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Gemini Observatory Celebrates 1,000th Paper

November 2, 2011

Gemini Observatory Press Release

For immediate release on Wednesday November 2, 2011

Media Contact:

Science Contacts:

 
Peter Michaud
Gemini Observatory
Hilo, HI 96720
Office: +1 (808) 974-2510
Cell: +1 (808) 936-6643
pmichaud"at"gemini.edu
Thomas Geballe
Gemini Observatory
Hilo, HI 96720
Office: +1 (808) 974-2519
tgeballe"at"gemini.edu
Nancy Levenson
Gemini Observatory
La Serena, Chile
Office: +56 (51) 205603
nlevenson"at"gemini.edu

 

 






Join in the celebration of Gemini Observatory’s one-thousandth scientific paper by becoming a friend of Gemini on Facebook. There, you can follow along, through the end of 2011, as some of the top science results (and dozens of stunning images) from the twin 8-meter telescopes are featured each week in “Gemini Gems.”

The one-thousandth paper, a recent discovery of unidentified material between stars in the center of the Milky Way Galaxy is the “tip of a scientific iceberg” according to Gemini Observatory’s director Dr. Fred Chaffee. “This latest result is typical of the new and exciting ways astronomers explore the universe with the 8-meter Gemini telescopes,” he said. “Findings like this inspire us and we look forward to the next thousand papers to come.”

Gemini astronomer Tom Geballe led the research team that made the observations and wrote the paper, published in the November 2nd electronic edition of the journal Nature. The team reports the discovery of thirteen new members of what are called diffuse interstellar bands (DIBs). The new bands were found while the team was observing stars near the center of our galaxy. “These are the longest-wavelength DIBs known,” said Geballe.

DIBs are formed by the absorption of light by molecules in interstellar space lying between a distant light source and us. While many interstellar absorptions have been associated with specific molecules, the identification of molecules associated with DIBs has stumped scientists since the first examples were reported some 90 years ago.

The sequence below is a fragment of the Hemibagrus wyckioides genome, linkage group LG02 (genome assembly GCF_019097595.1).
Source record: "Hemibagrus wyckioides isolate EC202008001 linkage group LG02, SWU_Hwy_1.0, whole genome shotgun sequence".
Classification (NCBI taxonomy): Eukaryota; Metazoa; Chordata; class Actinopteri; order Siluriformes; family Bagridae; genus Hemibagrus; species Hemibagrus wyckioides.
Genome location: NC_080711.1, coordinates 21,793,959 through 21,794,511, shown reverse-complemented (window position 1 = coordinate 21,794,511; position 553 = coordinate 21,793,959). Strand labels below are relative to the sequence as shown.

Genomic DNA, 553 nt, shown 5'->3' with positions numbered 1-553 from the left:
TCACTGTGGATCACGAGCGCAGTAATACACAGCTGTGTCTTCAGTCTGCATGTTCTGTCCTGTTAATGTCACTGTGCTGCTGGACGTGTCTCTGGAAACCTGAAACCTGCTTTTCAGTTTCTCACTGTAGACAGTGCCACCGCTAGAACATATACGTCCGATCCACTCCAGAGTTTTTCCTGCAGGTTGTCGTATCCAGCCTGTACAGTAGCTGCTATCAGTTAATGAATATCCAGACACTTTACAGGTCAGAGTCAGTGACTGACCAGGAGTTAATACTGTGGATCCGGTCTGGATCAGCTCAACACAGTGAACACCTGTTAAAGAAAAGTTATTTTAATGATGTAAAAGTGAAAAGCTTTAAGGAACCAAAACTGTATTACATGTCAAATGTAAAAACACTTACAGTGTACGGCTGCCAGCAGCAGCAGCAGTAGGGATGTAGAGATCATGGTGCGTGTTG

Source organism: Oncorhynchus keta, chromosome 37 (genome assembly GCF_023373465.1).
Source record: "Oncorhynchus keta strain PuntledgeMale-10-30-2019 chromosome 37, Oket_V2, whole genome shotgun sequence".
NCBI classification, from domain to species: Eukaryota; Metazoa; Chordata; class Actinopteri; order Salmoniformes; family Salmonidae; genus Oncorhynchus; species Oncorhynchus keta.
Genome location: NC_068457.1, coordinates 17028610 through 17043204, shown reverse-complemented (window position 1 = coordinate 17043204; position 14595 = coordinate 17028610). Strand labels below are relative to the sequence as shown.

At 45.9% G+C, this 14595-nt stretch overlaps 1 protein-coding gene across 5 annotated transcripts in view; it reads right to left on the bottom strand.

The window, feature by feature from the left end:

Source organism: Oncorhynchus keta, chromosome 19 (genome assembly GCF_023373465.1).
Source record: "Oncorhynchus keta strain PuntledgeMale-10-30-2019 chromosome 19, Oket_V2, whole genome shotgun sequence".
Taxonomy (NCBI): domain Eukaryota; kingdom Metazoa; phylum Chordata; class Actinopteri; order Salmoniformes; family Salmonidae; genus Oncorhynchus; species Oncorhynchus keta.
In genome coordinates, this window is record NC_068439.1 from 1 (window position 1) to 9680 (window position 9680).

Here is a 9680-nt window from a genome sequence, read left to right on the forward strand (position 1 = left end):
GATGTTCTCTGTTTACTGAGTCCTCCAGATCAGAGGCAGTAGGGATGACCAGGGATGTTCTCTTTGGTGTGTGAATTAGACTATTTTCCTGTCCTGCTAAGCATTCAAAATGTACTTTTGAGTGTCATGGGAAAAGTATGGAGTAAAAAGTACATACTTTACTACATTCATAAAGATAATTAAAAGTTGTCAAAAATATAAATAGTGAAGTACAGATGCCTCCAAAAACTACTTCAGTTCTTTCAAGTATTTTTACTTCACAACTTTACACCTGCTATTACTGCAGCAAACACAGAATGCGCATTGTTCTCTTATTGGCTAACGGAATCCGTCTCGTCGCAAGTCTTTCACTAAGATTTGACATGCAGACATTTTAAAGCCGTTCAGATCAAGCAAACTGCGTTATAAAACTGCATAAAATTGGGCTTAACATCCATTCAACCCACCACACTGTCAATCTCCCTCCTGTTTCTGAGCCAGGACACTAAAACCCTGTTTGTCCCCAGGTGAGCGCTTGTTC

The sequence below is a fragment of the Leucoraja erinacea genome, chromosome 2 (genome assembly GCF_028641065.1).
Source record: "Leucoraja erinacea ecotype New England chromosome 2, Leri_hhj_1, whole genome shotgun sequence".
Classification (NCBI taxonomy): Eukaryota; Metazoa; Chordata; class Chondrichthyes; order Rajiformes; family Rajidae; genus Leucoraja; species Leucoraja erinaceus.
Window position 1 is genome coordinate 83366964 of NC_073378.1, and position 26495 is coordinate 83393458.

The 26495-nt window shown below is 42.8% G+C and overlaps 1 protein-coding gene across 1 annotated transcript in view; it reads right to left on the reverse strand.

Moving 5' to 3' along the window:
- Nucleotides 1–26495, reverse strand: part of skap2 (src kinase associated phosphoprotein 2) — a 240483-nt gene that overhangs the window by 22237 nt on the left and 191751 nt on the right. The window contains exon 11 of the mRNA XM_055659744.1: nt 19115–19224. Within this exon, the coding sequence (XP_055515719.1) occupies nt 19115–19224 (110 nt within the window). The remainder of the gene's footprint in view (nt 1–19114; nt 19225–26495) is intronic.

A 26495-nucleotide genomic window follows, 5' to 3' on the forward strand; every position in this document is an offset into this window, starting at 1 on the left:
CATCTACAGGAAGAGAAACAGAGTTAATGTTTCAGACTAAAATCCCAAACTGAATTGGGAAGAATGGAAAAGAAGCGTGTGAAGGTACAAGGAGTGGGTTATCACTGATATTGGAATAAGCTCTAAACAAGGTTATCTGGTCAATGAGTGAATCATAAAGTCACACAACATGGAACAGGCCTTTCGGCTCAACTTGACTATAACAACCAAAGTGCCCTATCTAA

“We believe that the new absorptions actually occur in the Galactic center,” said Geballe. “Our accidental discovery of them is significant because of the long wavelengths of these DIBs and because we now know that the molecules producing DIBs can exist in a much harsher environment than where they have been previously found.”

For more details on this work see the press release from the Rochester Institute of Technology and November 2, 2011 electronic edition of the journal Nature.

A list of the top stories and images highlighted during the Gemini Gems thousandth paper celebration is updated regularly and available at: www.gemini.edu/geminigems . This page also includes a link to become a Facebook friend of Gemini by clicking on the “Like” button at the top of the page.

A listing of some of the most significant findings from Gemini can also be found at: http://www.gemini.edu/sciops/releases.

Gemini is grateful to the user community for finding innovative and exciting ways to explore the universe with the twin Gemini 8-meter telescopes. The staff of the observatory is looking forward to the next thousand papers.